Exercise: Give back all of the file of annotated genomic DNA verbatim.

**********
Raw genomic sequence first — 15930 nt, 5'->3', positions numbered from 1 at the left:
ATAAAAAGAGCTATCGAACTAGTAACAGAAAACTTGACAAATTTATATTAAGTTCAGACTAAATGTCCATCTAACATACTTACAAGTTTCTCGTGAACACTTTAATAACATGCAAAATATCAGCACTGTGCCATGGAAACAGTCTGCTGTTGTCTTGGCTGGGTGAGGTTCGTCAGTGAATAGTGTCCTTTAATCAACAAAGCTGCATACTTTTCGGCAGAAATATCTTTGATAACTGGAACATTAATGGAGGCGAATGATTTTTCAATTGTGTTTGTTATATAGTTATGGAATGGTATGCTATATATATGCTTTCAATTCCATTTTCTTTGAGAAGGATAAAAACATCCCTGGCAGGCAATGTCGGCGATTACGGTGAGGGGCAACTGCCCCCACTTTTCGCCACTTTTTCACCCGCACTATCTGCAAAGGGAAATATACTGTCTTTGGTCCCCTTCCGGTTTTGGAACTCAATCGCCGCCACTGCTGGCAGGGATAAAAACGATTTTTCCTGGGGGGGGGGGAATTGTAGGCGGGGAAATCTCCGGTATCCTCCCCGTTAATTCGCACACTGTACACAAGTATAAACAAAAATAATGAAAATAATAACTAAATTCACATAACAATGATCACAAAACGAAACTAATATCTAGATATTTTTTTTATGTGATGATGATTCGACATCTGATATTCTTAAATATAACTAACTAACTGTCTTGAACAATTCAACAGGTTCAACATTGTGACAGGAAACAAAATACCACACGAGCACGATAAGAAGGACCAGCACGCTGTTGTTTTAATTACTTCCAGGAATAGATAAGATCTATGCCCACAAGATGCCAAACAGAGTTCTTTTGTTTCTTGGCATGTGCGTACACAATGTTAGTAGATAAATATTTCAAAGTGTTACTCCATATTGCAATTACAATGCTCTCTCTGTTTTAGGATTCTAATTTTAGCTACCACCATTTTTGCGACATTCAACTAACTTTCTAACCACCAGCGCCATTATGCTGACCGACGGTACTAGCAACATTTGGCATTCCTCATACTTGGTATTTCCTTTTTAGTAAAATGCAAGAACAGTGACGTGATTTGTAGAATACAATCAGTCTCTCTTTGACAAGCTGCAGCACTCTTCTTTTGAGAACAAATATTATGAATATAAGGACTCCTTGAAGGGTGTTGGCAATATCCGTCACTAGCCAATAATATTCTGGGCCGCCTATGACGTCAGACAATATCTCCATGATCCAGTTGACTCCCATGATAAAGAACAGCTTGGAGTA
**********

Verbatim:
Raw genomic sequence first — 15930 nt, 5'->3', positions numbered from 1 at the left:
ATAAAAAGAGCTATCGAACTAGTAACAGAAAACTTGACAAATTTATATTAAGTTCAGACTAAATGTCCATCTAACATACTTACAAGTTTCTCGTGAACACTTTAATAACATGCAAAATATCAGCACTGTGCCATGGAAACAGTCTGCTGTTGTCTTGGCTGGGTGAGGTTCGTCAGTGAATAGTGTCCTTTAATCAACAAAGCTGCATACTTTTCGGCAGAAATATCTTTGATAACTGGAACATTAATGGAGGCGAATGATTTTTCAATTGTGTTTGTTATATAGTTATGGAATGGTATGCTATATATATGCTTTCAATTCCATTTTCTTTGAGAAGGATAAAAACATCCCTGGCAGGCAATGTCGGCGATTACGGTGAGGGGCAACTGCCCCCACTTTTCGCCACTTTTTCACCCGCACTATCTGCAAAGGGAAATATACTGTCTTTGGTCCCCTTCCGGTTTTGGAACTCAATCGCCGCCACTGCTGGCAGGGATAAAAACGATTTTTCCTGGGGGGGGGGGAATTGTAGGCGGGGAAATCTCCGGTATCCTCCCCGTTAATTCGCACACTGTACACAAGTATAAACAAAAATAATGAAAATAATAACTAAATTCACATAACAATGATCACAAAACGAAACTAATATCTAGATATTTTTTTTATGTGATGATGATTCGACATCTGATATTCTTAAATATAACTAACTAACTGTCTTGAACAATTCAACAGGTTCAACATTGTGACAGGAAACAAAATACCACACGAGCACGATAAGAAGGACCAGCACGCTGTTGTTTTAATTACTTCCAGGAATAGATAAGATCTATGCCCACAAGATGCCAAACAGAGTTCTTTTGTTTCTTGGCATGTGCGTACACAATGTTAGTAGATAAATATTTCAAAGTGTTACTCCATATTGCAATTACAATGCTCTCTCTGTTTTAGGATTCTAATTTTAGCTACCACCATTTTTGCGACATTCAACTAACTTTCTAACCACCAGCGCCATTATGCTGACCGACGGTACTAGCAACATTTGGCATTCCTCATACTTGGTATTTCCTTTTTAGTAAAATGCAAGAACAGTGACGTGATTTGTAGAATACAATCAGTCTCTCTTTGACAAGCTGCAGCACTCTTCTTTTGAGAACAAATATTATGAATATAAGGACTCCTTGAAGGGTGTTGGCAATATCCGTCACTAGCCAATAATATTCTGGGCCGCCTATGACGTCAGACAATATCTCCATGATCCAGTTGACTCCCATGATAAAGAACAGCTTGGAGTA